CD Review: Ramajay Intercoastal — Work in Progress; Playing Old Crow Tavern and Grill, July 9

Ramajay Intercoastal
Work in Progress

By Al Kaufman

“Ramajay” means many things; from “party” to “show off.” But the definition that is most relevant for our purposes is an improvisational competition between pannist (or steel drummers). And, of course, these competitions often lead to showing off and party-like atmospheres.

The party atmosphere is what pannist Quincy Yates and singer/guitarist Tall Paul had in mind when they formed the bi-racial band, Ramajay Intercoastal. On this, their second recording (culled from a 2010 concert in Knoxville, Tenn.) they improvise on a vast array of pop tunes (with varying amounts of success), while sprinkling in some originals. All have that carefree, Caribbean feel that is strong enough that the songs smell like cocoa butter. It’s a formula that has made Jimmy Buffett an institution, and Parrotheads will enjoy the island takes on familiar tunes. Others may feel like they’re back in college listening to a mediocre cover band in a trendy bar.

First things first; there is not need to ever remake Marc Cohn’s “Walking in Memphis,” especially with such a literal translation. They fare a little better with James Taylor’s “Mexico,” a song that aches for some island flavor. It’s tame, but fun, and the men with the balding heads and Hawaiian shirts covering their protruding guts will feel like they’re still party animals when they sing along. For their token toke song, they chose Tom Petty’s “Mary Jane’s Last Dance,” which they rework nicely and make their own, even to the point of retitling it “Last Dance with Mary Jane.” Instead of a song about trying to kick marijuana (which Petty has never come out and said it was about), it becomes a fun, summer-fling type of story.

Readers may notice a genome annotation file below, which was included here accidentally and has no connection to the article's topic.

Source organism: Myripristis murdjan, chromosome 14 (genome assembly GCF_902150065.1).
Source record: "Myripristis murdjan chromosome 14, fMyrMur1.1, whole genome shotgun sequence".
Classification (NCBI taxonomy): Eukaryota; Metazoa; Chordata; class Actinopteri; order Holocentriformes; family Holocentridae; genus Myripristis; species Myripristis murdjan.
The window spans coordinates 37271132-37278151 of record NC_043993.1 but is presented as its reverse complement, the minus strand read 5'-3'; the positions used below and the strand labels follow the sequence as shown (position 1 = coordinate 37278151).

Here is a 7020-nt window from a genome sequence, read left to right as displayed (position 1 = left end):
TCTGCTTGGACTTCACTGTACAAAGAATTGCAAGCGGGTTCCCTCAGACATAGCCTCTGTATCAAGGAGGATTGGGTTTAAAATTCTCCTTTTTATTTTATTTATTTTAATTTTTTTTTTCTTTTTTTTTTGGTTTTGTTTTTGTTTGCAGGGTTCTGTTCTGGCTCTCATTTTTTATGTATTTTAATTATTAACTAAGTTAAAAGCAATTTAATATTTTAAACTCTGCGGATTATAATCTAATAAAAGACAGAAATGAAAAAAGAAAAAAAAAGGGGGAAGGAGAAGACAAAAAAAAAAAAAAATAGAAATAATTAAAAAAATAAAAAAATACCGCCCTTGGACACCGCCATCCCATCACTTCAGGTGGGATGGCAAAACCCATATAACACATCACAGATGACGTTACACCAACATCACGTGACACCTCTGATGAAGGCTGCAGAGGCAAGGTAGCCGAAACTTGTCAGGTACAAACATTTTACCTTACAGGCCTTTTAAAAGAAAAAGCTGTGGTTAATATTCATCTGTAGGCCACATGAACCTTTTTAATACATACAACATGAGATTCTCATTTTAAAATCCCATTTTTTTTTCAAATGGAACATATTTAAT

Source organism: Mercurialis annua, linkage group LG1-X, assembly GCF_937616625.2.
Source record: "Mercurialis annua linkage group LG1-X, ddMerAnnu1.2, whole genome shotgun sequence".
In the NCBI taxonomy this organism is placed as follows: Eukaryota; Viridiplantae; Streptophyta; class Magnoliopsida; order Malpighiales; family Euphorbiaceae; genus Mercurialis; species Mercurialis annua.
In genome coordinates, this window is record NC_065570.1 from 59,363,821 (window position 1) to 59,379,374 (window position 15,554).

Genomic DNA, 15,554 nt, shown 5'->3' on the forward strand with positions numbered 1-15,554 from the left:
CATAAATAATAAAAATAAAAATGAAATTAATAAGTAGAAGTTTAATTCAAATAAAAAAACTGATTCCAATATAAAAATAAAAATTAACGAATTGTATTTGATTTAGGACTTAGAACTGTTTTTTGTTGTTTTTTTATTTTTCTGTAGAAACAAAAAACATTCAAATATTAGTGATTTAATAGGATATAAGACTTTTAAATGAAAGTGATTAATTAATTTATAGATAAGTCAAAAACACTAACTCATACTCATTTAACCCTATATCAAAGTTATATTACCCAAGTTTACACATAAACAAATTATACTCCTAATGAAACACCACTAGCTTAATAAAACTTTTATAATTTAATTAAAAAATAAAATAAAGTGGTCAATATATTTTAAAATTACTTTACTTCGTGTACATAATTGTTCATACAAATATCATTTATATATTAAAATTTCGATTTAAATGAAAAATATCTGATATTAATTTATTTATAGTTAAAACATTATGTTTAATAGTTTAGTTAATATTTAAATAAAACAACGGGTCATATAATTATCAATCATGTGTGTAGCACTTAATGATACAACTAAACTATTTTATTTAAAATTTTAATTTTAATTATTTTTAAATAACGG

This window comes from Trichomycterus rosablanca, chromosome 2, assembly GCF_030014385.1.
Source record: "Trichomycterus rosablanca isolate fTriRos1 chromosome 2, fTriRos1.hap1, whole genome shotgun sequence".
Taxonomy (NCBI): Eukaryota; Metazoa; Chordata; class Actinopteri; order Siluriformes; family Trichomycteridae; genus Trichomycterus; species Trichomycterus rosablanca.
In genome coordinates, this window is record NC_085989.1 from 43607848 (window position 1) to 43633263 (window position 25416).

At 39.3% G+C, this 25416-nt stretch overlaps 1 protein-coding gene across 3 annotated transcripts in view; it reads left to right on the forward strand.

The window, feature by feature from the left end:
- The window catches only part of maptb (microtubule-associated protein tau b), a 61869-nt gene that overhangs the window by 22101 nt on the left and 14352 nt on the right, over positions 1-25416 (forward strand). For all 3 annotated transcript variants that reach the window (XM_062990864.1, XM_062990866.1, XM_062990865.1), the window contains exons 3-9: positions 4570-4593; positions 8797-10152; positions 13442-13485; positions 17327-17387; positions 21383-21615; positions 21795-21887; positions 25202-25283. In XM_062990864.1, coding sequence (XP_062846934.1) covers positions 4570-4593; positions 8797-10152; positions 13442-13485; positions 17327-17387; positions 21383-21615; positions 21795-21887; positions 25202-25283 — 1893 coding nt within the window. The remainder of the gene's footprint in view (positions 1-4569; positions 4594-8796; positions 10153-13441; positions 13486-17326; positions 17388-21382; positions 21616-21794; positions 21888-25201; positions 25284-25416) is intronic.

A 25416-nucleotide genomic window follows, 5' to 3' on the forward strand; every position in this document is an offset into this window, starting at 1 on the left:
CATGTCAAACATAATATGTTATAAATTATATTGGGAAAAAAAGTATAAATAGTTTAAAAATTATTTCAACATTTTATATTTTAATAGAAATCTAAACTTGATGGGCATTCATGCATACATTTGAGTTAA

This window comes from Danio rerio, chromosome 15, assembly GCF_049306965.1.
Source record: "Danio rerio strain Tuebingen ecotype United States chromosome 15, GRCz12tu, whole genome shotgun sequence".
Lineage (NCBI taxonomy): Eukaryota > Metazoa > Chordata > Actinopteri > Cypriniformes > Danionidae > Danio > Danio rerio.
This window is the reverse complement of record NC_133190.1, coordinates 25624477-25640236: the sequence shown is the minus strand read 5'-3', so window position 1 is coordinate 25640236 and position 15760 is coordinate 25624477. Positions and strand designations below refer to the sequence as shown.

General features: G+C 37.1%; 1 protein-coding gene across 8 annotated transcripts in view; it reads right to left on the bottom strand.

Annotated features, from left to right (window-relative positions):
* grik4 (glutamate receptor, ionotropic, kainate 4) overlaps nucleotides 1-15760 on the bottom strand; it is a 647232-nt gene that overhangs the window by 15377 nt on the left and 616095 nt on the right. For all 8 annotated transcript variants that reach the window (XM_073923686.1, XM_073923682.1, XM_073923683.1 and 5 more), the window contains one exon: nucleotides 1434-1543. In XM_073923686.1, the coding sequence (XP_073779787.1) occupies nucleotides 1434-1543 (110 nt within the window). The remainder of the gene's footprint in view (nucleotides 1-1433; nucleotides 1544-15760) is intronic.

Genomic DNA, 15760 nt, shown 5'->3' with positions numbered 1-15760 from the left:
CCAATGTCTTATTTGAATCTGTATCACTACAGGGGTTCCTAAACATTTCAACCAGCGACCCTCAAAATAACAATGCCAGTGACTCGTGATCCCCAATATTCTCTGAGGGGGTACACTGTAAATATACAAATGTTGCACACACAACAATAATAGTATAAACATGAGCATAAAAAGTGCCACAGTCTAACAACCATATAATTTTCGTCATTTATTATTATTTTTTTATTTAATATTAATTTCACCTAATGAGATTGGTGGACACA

The band’s originals, such as “Last Train to Kitty Hawk” and “Magic Cruise,” are mid-tempo rockers made special by Yeates’ panning. His opening to “Magic Cruise” is something special before the song then turns into typical Latin-tinged Raul Malo type number.

But the real crowd-pleaser here is their take on Little Feat’s “Dixie Chicken.” Yeates, Michael Robertson, and Alonzo Lewis put on a drumming extravaganza that fans of everyone from Buffett, to Rusted Root, to Vampire Weekend are bound to enjoy.

Ramajay Intercoastal play Old Crow Tavern and Grill in Sandy Springs on Saturday, July 9.


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